Table 1: Fidelity Definitions (Hancock et al., 2019)

Fidelity type References Definition
Simulation fidelity Gross et al. (1999); Alessi (1988) The degree to which the device can replicate the actual environment, or how “real” the simulation appears and feels.
Physical fidelity Allen (1986) The degree to which the device looks, sounds, and feels like the actual environment.
Visual-audio fidelity Rinalducci (1996) Replication of visual and auditory stimulus.
Equipment fidelity Zhang (1993) Replication of actual equipment hardware and software.
Motion fidelity Kaiser and Schroeder (2003) Replication of motion cues felt in the actual environment.
Psychological fidelity Kaiser and Schroeder (2003) The degree to which the device replicates psychological and cognitive factors (i.e., communication, situational awareness).
Task fidelity Zhang (1993); Roza (2000); Hughes and Rolek (2003) Replication of tasks and maneuvers executed by the user.
Functional fidelity Allen (1986) How the device functions, works, and provides actual stimuli as the actual environment.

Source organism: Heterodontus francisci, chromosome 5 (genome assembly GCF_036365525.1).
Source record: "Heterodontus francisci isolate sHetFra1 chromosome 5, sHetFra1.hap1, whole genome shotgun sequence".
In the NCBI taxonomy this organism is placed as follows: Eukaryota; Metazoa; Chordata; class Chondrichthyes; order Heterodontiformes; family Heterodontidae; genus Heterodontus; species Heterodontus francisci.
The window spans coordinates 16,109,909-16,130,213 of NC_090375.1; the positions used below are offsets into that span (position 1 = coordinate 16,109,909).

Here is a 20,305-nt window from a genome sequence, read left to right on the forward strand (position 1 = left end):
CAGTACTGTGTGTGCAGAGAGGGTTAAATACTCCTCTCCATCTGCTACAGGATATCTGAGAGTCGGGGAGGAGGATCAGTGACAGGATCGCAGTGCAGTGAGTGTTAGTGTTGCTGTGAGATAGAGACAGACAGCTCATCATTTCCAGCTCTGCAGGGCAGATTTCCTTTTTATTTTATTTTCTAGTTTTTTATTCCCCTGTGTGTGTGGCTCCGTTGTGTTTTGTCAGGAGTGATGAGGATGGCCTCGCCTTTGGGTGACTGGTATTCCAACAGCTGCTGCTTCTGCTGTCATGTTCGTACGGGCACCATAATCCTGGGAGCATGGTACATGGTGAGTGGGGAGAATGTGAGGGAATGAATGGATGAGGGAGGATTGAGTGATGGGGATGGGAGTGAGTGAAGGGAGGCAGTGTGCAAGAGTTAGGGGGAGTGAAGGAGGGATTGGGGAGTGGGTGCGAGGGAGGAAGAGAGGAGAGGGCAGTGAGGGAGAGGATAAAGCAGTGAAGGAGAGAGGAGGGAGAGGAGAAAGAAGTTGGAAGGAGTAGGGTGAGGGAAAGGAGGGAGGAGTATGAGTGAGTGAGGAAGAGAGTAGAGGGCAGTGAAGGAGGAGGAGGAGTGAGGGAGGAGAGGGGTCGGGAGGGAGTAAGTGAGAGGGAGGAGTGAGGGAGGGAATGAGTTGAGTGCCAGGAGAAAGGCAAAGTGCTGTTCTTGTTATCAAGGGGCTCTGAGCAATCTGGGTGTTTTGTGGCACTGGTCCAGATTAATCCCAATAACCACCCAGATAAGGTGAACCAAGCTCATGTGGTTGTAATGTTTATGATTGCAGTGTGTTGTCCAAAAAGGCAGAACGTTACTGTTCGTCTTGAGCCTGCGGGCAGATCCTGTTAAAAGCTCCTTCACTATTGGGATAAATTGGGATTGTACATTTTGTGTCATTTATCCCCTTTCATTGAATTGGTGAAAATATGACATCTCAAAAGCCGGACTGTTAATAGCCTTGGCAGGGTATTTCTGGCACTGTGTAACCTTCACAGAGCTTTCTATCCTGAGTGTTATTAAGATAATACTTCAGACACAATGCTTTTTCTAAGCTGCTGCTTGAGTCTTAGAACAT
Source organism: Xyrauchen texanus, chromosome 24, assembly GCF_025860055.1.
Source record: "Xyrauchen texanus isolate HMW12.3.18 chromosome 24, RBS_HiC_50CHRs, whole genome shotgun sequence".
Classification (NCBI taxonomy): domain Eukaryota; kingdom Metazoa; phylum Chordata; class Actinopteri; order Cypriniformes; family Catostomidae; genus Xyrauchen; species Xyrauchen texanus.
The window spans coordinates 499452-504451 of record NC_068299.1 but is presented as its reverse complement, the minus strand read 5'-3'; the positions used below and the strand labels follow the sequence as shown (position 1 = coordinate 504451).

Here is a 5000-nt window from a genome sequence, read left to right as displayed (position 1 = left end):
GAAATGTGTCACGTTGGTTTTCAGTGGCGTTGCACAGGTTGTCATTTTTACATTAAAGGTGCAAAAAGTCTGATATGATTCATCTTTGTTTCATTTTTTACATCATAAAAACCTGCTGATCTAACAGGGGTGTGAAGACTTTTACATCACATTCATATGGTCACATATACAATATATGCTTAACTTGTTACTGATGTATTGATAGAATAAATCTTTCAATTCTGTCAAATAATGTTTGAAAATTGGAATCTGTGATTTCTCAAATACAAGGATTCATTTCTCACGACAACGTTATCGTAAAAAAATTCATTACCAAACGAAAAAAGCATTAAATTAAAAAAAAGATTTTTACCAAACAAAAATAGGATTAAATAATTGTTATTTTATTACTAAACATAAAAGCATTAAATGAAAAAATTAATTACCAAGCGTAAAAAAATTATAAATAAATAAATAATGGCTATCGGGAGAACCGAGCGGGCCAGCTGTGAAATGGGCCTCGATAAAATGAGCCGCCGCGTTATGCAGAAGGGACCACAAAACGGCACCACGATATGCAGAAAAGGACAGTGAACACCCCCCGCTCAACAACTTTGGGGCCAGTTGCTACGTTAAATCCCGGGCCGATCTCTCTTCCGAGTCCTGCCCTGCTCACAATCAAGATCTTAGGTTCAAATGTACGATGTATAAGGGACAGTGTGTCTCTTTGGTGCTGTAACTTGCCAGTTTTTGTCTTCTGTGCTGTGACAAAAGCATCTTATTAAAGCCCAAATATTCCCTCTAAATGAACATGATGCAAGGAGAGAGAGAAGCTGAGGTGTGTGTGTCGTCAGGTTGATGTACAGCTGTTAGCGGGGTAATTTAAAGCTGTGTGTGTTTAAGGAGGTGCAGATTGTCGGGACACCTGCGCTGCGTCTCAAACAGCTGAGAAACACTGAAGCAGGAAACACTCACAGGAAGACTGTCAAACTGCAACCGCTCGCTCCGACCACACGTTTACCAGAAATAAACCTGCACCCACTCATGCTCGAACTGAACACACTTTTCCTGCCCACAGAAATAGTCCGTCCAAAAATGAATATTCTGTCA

Table 1 lists several definitions of fidelity as defined in research. Simulation fidelity provides the fundamental purpose of fidelity in simulation experience, describing how “real” the simulation appears and feels. Meanwhile, the other definitions of fidelity can, for the most part, be broken into two main categories: those that describe the physical experience and those that represent the psychological or cognitive experience (Hancock et al., 2019). The most commonly discussed fidelity category is physical fidelity which encompasses visual-audio fidelity, equipment fidelity, and motion fidelity. These combine to simulate the look, sound, feel, and occasionally smell of the environment. While the second category of psychological-cognitive fidelity goes beyond the look and feel of the simulation to describe the degree to which the user is psychologically and cognitively engaged in the same manner when compared to the degree to which the actual environment would engage the user (examples: simulated stress and workload). The remaining fidelity types of task fidelity and functional fidelity are concerned with how the user interacts with the simulated environment including the degree to which the simulator replicates the tasks of the environment and the degree to which the simulator reacts to performed tasks as they are executed by the user.